“No one has time any more for anyone else.” The words sat there, just a few pages into our novel study of Fahrenheit 451. My breath caught in my throat. I’ve read those very words over a dozen times, but this year, they read differently.
In 1953, Bradbury predicted many things. From screens that interact with us (hello, Facebook Portal!) to the earplug-style radios (hello, AirPods!), his work intuited much about our current world.
Over 60 years later, a teenager’s lament at the start of that book has become our reality. In a world that’s been consumed by busy-ness and a round-the-clock desire to hustle, we’ve run out of time. For ourselves, yes, absolutely. Even more alarmingly, we’ve run out of time for anyone else.
Whereas the self care industry seems hellbent on getting us to shell out for gobs and goops (you made it too easy with the name, Gwyneth) as salves for running ourselves ragged, there isn’t a communal corollary. The fact that we all seem too busy to notice is what’s really alarming.
Looking Outward, Not In
Personal finance enthusiasts love sports metaphors. Financial journeys are often compared to running. There’s the adage “It’s a marathon, not a sprint.”
As someone who ran one torturous season of indoor and outdoor track in high school, I learned many things. Our head coach shouted “Run” exactly seven times in a row or not at all. It never varied. An assistant coach promised us baked goods if we worked out hard enough to throw up. “Toss yours and I’ll buy more!” he’d shout. And in a relay, if someone crosses into your lane after their hand off and knocks you down, you both get disqualified. Ask my bruised ego how I know.
I also learned running isn’t for me.
While I’m definitely not an expert, it doesn’t take Usain Bolt to figure out why we use running as the defining metaphor in finance. Finance is a solo journey. Me, my spreadsheets, and I. We’re even cautioned to not worry about others and to stay in our lanes (though, clearly, Becky from that other school team never heeded that advice).
We expend so much time and effort ignoring the Joneses and their new cars, that we seem to have not noticed that we’re distancing ourselves from the people in our lives. Of course, there are amazing online communities of like-minded individuals, and there are local meet ups as well.
But when we decide that we have nothing in common with family and friends and neighbors, what are the consequences of that? My bank account might be better off, that’s certainly true. Something else I’ve realized, though, is that keeping your head down and running your own race is a really insulating and isolating way to live a lifetime.
The Wrong Kind of Busy
It was the beginning of August when I got the phone call. A close relative was sick.
Immediately, I started running numbers in my head. I counted the days until the start of the school year. I did a mental review of outstanding freelance projects. I wondered when it would be easiest to slot in a visit. Perhaps the weekend. Maybe the following week. I could just call and talk to her.
Before I could even articulate just how very and terribly busy I was, the voice on the other end of the phone continued.
“She has seven days left. Maybe ten.”
I thought I was busy before that phone call, and maybe I was. Of course, I had commitments that mattered. I’m fortunate and hardworking enough to have fallen into a life I love. My son, my husband. My family, my friends. My neighbors, my hobbies.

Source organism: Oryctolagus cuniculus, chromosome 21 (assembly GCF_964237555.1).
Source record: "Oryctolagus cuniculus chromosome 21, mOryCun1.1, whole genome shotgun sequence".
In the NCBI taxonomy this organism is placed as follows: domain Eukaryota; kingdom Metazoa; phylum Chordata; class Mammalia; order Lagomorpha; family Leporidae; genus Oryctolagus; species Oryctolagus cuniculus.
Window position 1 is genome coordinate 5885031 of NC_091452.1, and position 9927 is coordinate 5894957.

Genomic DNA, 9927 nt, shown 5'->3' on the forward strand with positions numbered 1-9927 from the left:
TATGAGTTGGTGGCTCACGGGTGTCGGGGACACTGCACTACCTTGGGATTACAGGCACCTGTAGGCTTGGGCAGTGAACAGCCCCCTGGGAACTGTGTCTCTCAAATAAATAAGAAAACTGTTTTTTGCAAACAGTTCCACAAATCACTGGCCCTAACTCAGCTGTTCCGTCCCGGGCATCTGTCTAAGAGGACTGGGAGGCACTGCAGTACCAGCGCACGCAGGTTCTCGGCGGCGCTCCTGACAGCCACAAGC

But those weren’t actually the things that I was most devoted to. Not really. Just thinking about where my mind went when my phone rang is confirmation of that. I allowed myself to become so utterly consumed by the idea of being busy, to be swallowed up by our culture of busy-ness, that I lost track of what really mattered.
I got busy with all the wrong things.
RELATED POST: When It’s Time to Choose Time Over Money
Time and Money Well Spent
There’s a lot of pressure to be judicious with your time and your money. So it seems frivolous to take an hour to accommodate a last-minute ask from a friend to grab coffee. It’s burdensome to go to yet another family dinner. It’s awkward, uncomfortable, or even painful to attend a neighborhood gathering. These are all things that are rain-checked, pushed to later calendar dates, layered with polite, albeit half-hearted, apologies.
Get the coffee.
Plan the lunch.
Arrange the dinner.
Buy the flowers.
Order the book.
Pick up the phone.
Send the text.
None of these things are catastrophic to a budget nor do they require supreme amounts of time. If I can lose hours a day scrolling through social media and doing the open-close-open dance with the work email app on my phone, I can take fifteen minutes (or 5!) to check in.
If you can’t spend money, spend time. If you can’t be there in person, be there somehow.
It’s hard. I know it’s hard. But the more often we do it, the easier it gets and the better it feels. Because what Hustle Harder culture overlooks is how sad it is to run a race only to find no one waiting for you at the finish line.
Final Thoughts on Showing Up
One of the hardest things I’ve done was to answer that phone call. Not to click the button on the phone, but to actually answer the call. It meant digging deep. I had to juggle and stretch, cry and laugh, plan and scramble. Ultimately, I had to confront where my time was going and if that actually aligned with any of the things that I claim to care about.
I had to decide to what or who in my life I was showing up for.
Later in Fahrenheit 451, another of Bradbury’s characters shouts, “We need not to be let alone.” He’s right. We need not to be let alone, and we need not to let others alone.
So Tell Me…How do you make sure you show up for who and what really matters?
Pssst…If you haven’t listened to this gem from Tim Kreider, do it now and report back. It’s 13 minutes well spent. You’re not to busy to listen, I promise.